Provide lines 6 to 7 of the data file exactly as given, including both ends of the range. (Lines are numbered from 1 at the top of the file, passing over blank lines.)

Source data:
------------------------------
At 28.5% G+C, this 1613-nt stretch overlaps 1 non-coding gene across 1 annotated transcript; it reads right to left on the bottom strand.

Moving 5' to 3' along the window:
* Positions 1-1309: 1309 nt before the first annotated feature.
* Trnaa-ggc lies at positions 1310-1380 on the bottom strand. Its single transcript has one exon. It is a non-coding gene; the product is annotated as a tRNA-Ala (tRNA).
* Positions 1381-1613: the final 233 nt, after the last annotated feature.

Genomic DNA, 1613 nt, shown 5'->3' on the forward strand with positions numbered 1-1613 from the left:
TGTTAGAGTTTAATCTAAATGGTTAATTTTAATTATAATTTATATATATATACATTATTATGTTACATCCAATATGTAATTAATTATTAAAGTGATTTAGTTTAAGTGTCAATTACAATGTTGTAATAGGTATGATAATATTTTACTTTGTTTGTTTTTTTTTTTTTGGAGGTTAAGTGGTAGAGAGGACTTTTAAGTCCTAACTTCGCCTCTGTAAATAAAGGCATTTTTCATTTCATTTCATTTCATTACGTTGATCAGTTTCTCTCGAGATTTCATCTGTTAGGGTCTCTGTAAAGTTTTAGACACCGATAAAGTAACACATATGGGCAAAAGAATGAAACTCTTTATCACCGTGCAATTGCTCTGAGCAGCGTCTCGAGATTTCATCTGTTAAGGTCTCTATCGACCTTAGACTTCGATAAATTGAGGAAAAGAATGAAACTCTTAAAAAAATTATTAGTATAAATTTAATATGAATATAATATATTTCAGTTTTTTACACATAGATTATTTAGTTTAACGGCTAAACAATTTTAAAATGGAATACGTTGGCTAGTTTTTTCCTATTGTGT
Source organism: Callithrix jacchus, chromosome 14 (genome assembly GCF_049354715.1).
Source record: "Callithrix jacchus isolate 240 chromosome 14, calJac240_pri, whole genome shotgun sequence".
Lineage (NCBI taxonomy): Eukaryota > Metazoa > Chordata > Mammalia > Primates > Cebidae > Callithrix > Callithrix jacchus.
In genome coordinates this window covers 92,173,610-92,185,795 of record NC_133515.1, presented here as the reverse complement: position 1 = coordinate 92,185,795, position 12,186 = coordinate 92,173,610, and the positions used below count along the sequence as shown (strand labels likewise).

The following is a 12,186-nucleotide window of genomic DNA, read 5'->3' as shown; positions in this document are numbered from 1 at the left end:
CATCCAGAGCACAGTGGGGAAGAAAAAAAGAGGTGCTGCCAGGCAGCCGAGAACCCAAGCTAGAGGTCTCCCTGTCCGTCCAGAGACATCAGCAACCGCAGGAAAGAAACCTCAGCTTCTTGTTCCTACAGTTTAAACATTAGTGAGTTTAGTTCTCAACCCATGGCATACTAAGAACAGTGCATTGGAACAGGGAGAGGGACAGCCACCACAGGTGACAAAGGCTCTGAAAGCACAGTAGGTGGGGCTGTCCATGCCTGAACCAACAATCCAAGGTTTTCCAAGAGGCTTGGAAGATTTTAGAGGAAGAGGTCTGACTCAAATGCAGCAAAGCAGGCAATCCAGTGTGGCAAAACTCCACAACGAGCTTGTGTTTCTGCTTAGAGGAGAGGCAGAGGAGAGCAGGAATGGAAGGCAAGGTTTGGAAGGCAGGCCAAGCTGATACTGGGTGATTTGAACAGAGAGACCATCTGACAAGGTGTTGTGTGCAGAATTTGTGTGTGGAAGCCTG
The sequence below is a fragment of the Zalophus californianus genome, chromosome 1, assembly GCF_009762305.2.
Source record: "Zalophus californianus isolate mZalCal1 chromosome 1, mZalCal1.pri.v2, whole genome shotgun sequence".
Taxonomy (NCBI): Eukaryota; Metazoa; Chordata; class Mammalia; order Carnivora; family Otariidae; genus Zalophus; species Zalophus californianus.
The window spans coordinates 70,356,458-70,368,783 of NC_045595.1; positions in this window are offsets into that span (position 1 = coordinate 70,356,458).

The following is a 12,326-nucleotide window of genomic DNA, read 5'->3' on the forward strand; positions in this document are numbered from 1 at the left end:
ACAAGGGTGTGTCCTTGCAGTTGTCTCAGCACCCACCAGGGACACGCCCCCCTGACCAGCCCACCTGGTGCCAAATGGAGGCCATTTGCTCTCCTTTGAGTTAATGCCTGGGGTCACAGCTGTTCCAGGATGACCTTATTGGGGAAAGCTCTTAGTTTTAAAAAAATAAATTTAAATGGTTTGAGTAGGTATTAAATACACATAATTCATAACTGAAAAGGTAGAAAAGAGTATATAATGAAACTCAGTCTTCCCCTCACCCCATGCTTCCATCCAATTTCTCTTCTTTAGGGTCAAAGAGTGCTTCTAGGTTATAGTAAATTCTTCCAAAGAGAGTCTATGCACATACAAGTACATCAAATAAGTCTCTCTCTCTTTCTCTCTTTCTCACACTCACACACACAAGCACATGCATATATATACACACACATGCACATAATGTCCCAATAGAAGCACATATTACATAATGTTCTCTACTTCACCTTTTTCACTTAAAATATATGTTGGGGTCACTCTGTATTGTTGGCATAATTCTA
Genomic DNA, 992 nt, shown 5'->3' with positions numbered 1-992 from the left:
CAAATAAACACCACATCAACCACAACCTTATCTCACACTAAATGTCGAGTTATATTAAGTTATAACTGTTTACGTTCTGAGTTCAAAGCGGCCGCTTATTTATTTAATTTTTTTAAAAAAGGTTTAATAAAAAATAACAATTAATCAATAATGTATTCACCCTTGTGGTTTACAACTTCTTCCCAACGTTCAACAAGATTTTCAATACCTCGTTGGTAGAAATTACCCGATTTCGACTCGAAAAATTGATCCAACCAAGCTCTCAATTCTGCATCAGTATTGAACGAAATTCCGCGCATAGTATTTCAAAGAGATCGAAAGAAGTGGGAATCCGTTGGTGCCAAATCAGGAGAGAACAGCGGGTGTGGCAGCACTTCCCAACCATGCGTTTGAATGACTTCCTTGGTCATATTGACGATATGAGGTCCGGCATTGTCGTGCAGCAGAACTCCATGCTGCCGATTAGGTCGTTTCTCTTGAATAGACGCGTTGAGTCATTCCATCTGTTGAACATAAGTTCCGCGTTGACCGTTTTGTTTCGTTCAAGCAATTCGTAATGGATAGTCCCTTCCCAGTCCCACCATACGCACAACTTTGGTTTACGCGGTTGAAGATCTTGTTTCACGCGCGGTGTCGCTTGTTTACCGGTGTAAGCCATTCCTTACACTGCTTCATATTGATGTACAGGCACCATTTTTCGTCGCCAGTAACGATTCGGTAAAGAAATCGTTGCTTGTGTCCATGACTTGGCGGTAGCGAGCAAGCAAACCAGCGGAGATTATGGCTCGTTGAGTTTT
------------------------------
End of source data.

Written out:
Genomic DNA, 1613 nt, shown 5'->3' on the forward strand with positions numbered 1-1613 from the left:
TGTTAGAGTTTAATCTAAATGGTTAATTTTAATTATAATTTATATATATATACATTATTATGTTACATCCAATATGTAATTAATTATTAAAGTGATTTAGTTTAAGTGTCAATTACAATGTTGTAATAGGTATGATAATATTTTACTTTGTTTGTTTTTTTTTTTTTGGAGGTTAAGTGGTAGAGAGGACTTTTAAGTCCTAACTTCGCCTCTGTAAATAAAGGCATTTTTCATTTCATTTCATTTCATTACGTTGATCAGTTTCTCTCGAGATTTCATCTGTTAGGGTCTCTGTAAAGTTTTAGACACCGATAAAGTAACACATATGGGCAAAAGAATGAAACTCTTTATCACCGTGCAATTGCTCTGAGCAGCGTCTCGAGATTTCATCTGTTAAGGTCTCTATCGACCTTAGACTTCGATAAATTGAGGAAAAGAATGAAACTCTTAAAAAAATTATTAGTATAAATTTAATATGAATATAATATATTTCAGTTTTTTACACATAGATTATTTAGTTTAACGGCTAAACAATTTTAAAATGGAATACGTTGGCTAGTTTTTTCCTATTGTGT